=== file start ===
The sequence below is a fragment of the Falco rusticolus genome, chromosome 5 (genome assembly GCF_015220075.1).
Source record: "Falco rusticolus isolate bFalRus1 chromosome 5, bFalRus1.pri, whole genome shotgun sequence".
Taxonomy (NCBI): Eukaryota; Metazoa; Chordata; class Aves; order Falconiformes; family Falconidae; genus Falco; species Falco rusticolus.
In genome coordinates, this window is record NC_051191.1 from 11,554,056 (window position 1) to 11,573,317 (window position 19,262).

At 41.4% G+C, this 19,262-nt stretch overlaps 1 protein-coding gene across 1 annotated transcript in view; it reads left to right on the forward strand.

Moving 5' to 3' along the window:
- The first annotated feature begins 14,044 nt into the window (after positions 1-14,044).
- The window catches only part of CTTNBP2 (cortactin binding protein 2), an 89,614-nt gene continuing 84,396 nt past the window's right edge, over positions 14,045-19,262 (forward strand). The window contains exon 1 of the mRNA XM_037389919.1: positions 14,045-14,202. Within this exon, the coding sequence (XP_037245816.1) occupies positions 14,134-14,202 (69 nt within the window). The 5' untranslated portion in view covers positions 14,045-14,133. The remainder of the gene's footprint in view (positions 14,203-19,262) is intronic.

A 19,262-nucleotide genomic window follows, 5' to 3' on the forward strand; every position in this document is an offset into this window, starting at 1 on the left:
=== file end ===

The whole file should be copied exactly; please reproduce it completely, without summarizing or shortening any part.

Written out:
The sequence below is a fragment of the Falco rusticolus genome, chromosome 5 (genome assembly GCF_015220075.1).
Source record: "Falco rusticolus isolate bFalRus1 chromosome 5, bFalRus1.pri, whole genome shotgun sequence".
Taxonomy (NCBI): Eukaryota; Metazoa; Chordata; class Aves; order Falconiformes; family Falconidae; genus Falco; species Falco rusticolus.
In genome coordinates, this window is record NC_051191.1 from 11,554,056 (window position 1) to 11,573,317 (window position 19,262).

At 41.4% G+C, this 19,262-nt stretch overlaps 1 protein-coding gene across 1 annotated transcript in view; it reads left to right on the forward strand.

Moving 5' to 3' along the window:
- The first annotated feature begins 14,044 nt into the window (after positions 1-14,044).
- The window catches only part of CTTNBP2 (cortactin binding protein 2), an 89,614-nt gene continuing 84,396 nt past the window's right edge, over positions 14,045-19,262 (forward strand). The window contains exon 1 of the mRNA XM_037389919.1: positions 14,045-14,202. Within this exon, the coding sequence (XP_037245816.1) occupies positions 14,134-14,202 (69 nt within the window). The 5' untranslated portion in view covers positions 14,045-14,133. The remainder of the gene's footprint in view (positions 14,203-19,262) is intronic.

A 19,262-nucleotide genomic window follows, 5' to 3' on the forward strand; every position in this document is an offset into this window, starting at 1 on the left: